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Tea History In Sri Lanka

The Democratic Socialist Republic of Sri -Lanka, formerly known as Ceylon, occupies entire tropical island situated 25 miles (40 km) off the southeastern tip of India. Although Sri Lanka is now one of the worlds major tea exporters, and the appellation "Ceylon Tea" is still in use, its tea industry is relatively young. Before 1860, not a single tea tree grew on the island. It was entirely covered with coffee plantations, which represented the country's primary economic resource.

The establishment of the first tea gardens on the island is attributed to a young Scot, James Taylor, who worked for a large coffee grower. Taylor managed to obtain a few tea-tree seeds from the Royal Botanical Gardens of Peradeniya, with which to try to create a first plantation. Throughout the 1860s he experimented with different growing and leaf-processing methods on a few acres of the Loolecondera Estate, which were referred to as Field No. 7. This garden, in Kandy, is considered the pioneer of tea growing in Sri Lanka. However, Taylors work would probably have gone unnoticed if a sudden epidemic had not devastated the coffee trees.

Starting in 1869, a parasitic fungus (Hemileia vastatrix) that attacked the leaves of coffee plants swept the entire island and completely wiped out the coffee plantations in a couple of decades. Looking for a substitute crop, growers copied Taylor and turned to tea trees. With an already established agricultural system and experienced growers, the transition from coffee to tea growing happened quickly. In fact, tea-producing areas grew from 1000 acres (400 ha) in j 875 to 300,000 acres (120,000 ha) in 1900,

Consisting of just two small crates, the first exportation of Sri Lankan tea took place in 1872. After that, high demand from the British stimulated the industry's expansion. In 1890, the explosion of the tea-growing industry was also encouraged by Thomas Lipton, who, sensing a bargain, arrived on the island to snap up plantations for a song. He invested in industrial machinery for cheaper high-volume production and concentrated on developing packaging that would be attractive to customers.

During the 1990s, after the break up of the USSR, Sri Lanka benefitted greatly from the business coming in from the new republics.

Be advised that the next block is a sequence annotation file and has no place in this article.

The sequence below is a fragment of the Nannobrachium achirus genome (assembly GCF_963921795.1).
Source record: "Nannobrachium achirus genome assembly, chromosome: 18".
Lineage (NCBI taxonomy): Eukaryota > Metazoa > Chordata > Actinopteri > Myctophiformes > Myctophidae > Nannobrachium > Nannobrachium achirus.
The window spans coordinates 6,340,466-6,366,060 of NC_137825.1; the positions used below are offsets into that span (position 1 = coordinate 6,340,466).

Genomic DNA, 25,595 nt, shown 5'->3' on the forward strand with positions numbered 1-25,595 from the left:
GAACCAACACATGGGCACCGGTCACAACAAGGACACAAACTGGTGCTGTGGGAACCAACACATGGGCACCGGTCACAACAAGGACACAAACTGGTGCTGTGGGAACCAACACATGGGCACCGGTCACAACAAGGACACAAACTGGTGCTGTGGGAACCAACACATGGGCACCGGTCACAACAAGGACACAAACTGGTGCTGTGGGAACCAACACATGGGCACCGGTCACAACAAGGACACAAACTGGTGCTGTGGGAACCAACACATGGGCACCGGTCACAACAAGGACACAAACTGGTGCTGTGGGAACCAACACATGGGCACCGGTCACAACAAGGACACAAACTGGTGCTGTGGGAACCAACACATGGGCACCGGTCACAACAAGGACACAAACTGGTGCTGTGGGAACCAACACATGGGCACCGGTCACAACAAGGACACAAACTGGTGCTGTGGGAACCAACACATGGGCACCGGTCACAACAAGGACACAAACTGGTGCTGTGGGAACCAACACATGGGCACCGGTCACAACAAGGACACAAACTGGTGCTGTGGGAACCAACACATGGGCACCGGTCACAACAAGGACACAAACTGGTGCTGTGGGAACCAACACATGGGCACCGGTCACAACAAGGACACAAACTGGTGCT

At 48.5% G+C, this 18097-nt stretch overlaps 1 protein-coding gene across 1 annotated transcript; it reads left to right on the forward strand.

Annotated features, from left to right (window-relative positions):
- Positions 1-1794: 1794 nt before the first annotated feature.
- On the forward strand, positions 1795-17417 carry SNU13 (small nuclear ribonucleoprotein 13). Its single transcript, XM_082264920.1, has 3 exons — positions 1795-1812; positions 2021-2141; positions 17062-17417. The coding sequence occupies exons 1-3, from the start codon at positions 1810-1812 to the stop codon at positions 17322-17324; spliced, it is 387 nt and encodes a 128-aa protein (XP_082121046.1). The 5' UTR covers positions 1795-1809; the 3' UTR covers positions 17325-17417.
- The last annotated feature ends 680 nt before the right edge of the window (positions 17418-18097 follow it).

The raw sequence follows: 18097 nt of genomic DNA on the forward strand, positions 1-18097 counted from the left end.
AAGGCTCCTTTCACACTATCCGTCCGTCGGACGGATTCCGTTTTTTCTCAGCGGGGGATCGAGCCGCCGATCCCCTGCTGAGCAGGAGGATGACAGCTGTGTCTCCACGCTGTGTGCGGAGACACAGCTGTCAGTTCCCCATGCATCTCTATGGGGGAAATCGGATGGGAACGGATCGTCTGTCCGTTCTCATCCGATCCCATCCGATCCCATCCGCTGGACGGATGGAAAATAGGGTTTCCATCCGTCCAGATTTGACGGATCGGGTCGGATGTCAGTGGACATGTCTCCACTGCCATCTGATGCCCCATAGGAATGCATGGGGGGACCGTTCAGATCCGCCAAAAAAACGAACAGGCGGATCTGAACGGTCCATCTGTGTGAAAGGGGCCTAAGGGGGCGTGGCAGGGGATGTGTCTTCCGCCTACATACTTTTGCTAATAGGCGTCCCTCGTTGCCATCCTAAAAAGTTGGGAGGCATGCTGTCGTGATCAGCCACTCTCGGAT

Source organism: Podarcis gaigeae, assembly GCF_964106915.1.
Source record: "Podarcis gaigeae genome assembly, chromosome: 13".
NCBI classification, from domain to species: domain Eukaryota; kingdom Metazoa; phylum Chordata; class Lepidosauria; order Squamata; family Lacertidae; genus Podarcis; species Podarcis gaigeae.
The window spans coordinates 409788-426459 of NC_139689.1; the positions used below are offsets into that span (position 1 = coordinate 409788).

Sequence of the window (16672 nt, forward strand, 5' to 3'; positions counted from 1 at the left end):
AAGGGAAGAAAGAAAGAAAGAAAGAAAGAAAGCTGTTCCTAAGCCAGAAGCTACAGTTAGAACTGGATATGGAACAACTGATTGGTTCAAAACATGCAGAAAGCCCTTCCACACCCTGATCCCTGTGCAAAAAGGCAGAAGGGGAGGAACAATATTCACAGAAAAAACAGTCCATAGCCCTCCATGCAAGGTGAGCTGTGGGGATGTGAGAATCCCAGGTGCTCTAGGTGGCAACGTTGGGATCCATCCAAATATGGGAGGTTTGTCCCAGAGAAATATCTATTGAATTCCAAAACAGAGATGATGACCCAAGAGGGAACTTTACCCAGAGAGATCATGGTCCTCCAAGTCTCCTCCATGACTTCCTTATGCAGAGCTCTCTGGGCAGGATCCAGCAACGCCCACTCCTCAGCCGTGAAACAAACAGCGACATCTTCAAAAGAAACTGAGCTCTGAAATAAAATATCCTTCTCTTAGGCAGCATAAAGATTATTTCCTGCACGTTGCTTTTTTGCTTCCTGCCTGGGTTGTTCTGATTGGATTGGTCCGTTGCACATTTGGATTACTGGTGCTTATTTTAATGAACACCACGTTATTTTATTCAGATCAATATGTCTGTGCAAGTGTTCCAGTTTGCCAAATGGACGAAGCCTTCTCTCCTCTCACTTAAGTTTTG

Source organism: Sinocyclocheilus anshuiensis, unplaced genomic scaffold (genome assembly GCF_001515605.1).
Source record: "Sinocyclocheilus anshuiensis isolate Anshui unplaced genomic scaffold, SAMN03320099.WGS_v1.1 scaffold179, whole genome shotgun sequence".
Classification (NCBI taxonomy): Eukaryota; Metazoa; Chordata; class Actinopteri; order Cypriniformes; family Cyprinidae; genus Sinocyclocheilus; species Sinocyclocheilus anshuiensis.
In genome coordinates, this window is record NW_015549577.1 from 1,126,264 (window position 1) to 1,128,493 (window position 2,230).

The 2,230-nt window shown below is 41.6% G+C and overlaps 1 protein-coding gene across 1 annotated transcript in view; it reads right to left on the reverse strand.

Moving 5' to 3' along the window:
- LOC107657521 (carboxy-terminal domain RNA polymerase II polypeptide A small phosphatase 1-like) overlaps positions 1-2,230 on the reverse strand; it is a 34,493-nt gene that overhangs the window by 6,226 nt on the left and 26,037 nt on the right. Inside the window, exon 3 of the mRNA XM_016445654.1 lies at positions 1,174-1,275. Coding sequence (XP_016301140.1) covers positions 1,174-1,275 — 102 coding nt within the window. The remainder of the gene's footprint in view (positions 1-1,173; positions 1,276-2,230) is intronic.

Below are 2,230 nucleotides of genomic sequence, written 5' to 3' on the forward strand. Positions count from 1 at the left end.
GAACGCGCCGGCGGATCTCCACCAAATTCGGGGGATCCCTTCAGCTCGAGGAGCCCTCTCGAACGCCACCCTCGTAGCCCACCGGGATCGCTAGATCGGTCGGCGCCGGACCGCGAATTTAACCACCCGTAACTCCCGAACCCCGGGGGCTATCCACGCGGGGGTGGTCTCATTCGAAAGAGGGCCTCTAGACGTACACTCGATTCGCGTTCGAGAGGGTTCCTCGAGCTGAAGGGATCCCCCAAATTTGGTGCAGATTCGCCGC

Their tea industry has become well organized and highly regulated by the government. All teas are sold through the auctions in Colombo.

Recent years have seen Sri Lanka become one of the worlds top exporters, but tea production for the industrial market is increasing in many other countries. With Sri Lanka’s relatively high costs of production the quality control is becoming their essential distinction.


With a favorable climate that allows growers to produce several harvests per year, Sri Lanka is the fourth-largest tea grower in the world. Its annual output of 2 million pounds (223 million kg) of tea (according to 2008 data from the Tea Board of Sri Lanka) represents 6 percent of global production. Dependent on the export market and tailoring its product to the high standards of importing countries. Sri Lanka exports almost all of its production.


Stretching from the mountains down to the southern plains of the country, plantations cover more than 544,000 acres (220,000 ha) of the island. Most of the gardens are in the south of the island, on the eastern and western slopes of the high plateaus. They fall into three groups, according to their altitude:

• The low-grown gardens, from sea level to 2,000 feet (600 m).
• The medium-grown gardens, from 2,000 to 4,000 feet (600 to 1,200 m).
• The high-grown gardens, situated between 4,000 and 6,500 feet (1,200 to 2,000 m).

The highest peaks are found in the region of Muwara Eliya, a mountainous valley in the center of the island, and culminate in a plateau at 6,500 feet (2,000 m). The climate is hot and humid, yielding several harvests throughout the year. The best harvests, however; are gathered from January to the end of March.

Recognized as one of the foremost plantations in Sri Lanka, the growing area of Dimbula was established in the 1870s, during the epidemic that would completely destroy the coffee trees. The gardens are located at altitudes that vary from 3,300 to 5,600 feet (1,000 to 1,700 m). The harvests destined for the production of high-quality teas also take place from January to March.

High on the eastern slopes of the central mountains, the plantations of the province of Uva are also situated at an altitude of 3,300 to 5,600 feet (1,000 to 1,700 m). Because this area is affected by a different weather system, the best harvests are gathered from August to October.